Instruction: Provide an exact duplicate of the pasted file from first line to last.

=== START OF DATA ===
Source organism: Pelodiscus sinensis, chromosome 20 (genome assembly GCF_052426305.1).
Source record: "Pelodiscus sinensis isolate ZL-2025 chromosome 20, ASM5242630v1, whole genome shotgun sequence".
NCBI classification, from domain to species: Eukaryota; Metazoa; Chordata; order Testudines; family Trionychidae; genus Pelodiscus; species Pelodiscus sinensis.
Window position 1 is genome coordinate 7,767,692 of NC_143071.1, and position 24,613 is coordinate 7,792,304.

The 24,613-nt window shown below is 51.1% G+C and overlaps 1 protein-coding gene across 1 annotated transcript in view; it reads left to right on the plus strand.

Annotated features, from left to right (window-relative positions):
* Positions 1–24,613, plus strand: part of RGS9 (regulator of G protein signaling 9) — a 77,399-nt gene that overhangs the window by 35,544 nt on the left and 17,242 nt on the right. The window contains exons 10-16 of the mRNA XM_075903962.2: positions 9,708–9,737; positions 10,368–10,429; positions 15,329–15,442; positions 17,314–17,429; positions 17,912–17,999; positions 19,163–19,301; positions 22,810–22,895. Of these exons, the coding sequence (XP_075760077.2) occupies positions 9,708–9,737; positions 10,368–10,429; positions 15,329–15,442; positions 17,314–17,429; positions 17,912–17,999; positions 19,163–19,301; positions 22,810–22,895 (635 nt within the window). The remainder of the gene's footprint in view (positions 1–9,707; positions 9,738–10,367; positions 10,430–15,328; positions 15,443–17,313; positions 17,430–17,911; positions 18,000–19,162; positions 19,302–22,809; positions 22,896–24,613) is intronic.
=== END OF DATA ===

Source organism: Pelodiscus sinensis, chromosome 20 (genome assembly GCF_052426305.1).
Source record: "Pelodiscus sinensis isolate ZL-2025 chromosome 20, ASM5242630v1, whole genome shotgun sequence".
NCBI classification, from domain to species: Eukaryota; Metazoa; Chordata; order Testudines; family Trionychidae; genus Pelodiscus; species Pelodiscus sinensis.
Window position 1 is genome coordinate 7,767,692 of NC_143071.1, and position 24,613 is coordinate 7,792,304.

The 24,613-nt window shown below is 51.1% G+C and overlaps 1 protein-coding gene across 1 annotated transcript in view; it reads left to right on the plus strand.

Annotated features, from left to right (window-relative positions):
* Positions 1–24,613, plus strand: part of RGS9 (regulator of G protein signaling 9) — a 77,399-nt gene that overhangs the window by 35,544 nt on the left and 17,242 nt on the right. The window contains exons 10-16 of the mRNA XM_075903962.2: positions 9,708–9,737; positions 10,368–10,429; positions 15,329–15,442; positions 17,314–17,429; positions 17,912–17,999; positions 19,163–19,301; positions 22,810–22,895. Of these exons, the coding sequence (XP_075760077.2) occupies positions 9,708–9,737; positions 10,368–10,429; positions 15,329–15,442; positions 17,314–17,429; positions 17,912–17,999; positions 19,163–19,301; positions 22,810–22,895 (635 nt within the window). The remainder of the gene's footprint in view (positions 1–9,707; positions 9,738–10,367; positions 10,430–15,328; positions 15,443–17,313; positions 17,430–17,911; positions 18,000–19,162; positions 19,302–22,809; positions 22,896–24,613) is intronic.